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Physical Residual Functional Capacity

In order to apply for Social Security Disability benefits due to a physical disability, it is necessary to submit a physical RFC form. RFC stands for “residual functional capacity” and basically means the activities you can perform despite your disability. Your physician will complete your RFC and will attempt to show that your disability is severe enough to prevent you from working. Only if you are found to have little or no residual functional capacity as a result of your disability will you qualify for Social Security Disability benefits. Therefore, it is important that your physician fill out the form carefully.

Although there are two main types of general RFCs (physical and mental) and a number of RFCs for specific conditions, if you suffer from a physical disability you will fill out a physical RFC when you apply to receive Social Security Disability benefits.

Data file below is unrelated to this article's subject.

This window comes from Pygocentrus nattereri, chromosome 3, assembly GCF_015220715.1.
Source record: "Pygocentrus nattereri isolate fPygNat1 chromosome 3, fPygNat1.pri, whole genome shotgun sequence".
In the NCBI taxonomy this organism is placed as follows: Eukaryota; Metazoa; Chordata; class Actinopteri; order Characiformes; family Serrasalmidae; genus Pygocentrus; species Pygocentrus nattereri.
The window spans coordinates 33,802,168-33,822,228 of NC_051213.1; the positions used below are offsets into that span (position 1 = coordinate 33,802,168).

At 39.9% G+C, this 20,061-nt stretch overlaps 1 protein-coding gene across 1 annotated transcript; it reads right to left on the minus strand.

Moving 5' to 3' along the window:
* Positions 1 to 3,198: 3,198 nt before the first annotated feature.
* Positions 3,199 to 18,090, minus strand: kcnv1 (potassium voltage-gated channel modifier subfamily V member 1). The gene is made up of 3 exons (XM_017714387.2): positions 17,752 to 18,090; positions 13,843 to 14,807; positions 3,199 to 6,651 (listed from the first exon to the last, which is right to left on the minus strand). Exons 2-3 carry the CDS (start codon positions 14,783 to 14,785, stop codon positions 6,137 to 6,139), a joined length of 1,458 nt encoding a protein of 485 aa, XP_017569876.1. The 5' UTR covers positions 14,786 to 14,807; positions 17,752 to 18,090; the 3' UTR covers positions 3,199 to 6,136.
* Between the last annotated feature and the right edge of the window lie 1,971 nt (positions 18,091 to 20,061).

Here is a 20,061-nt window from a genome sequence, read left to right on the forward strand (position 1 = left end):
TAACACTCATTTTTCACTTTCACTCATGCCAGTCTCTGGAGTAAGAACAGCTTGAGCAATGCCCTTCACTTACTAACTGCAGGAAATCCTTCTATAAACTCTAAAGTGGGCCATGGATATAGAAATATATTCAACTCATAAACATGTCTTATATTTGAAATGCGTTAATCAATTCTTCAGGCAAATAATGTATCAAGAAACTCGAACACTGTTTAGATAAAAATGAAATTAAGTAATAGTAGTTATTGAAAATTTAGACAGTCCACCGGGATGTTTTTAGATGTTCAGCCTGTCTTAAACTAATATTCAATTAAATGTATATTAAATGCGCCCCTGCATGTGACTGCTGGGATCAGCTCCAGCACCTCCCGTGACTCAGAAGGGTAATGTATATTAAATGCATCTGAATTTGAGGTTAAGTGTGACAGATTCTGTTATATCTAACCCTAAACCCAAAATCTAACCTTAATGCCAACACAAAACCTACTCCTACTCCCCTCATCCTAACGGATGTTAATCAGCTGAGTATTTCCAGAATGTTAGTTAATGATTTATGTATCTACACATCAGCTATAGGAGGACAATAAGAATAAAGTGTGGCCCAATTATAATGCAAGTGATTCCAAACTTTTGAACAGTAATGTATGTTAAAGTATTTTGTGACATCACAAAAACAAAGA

The physical RFC will ask your physician questions in the following areas:

  • Exertional capacity
    • Your ability to lift, carry, or pull certain weights, as well as the frequency with which you can perform these tasks
    • how long and/or how far you can sit, stand, and walk
    • whether or not you can push or pull with hands or feet well enough to operate controls
  • Postural limitations (your ability to do the following and how often)
    • climb
    • balance
    • stoop
    • kneel
    • crouch
    • crawl
  • Manipulative limitations
    • reaching
    • handling
    • fingering
    • feeling
  • Visual limitations
    • near acuity
    • far acuity
    • depth perception
    • accommodation
    • color vision
    • field of vision
  • Communicative limitations
    • hearing
    • speaking
  • Environmental limitations
    • extreme cold
    • extreme heat
    • wetness
    • humidity
    • noise
    • vibration
    • fumes, odors, dusts, gases, poor ventilation
    • hazards, such as machinery or heights
  • There is also a section for symptoms (types, severity, duration), treatments (including outcomes of various treatments, e.g., how you have responded or failed to respond), and additional comments.

    The additional comments section can be extremely useful in gaining approval for Social Security Disability benefits, especially if your physician will take the time to describe the course of your disability and its effects, as witnessed over time.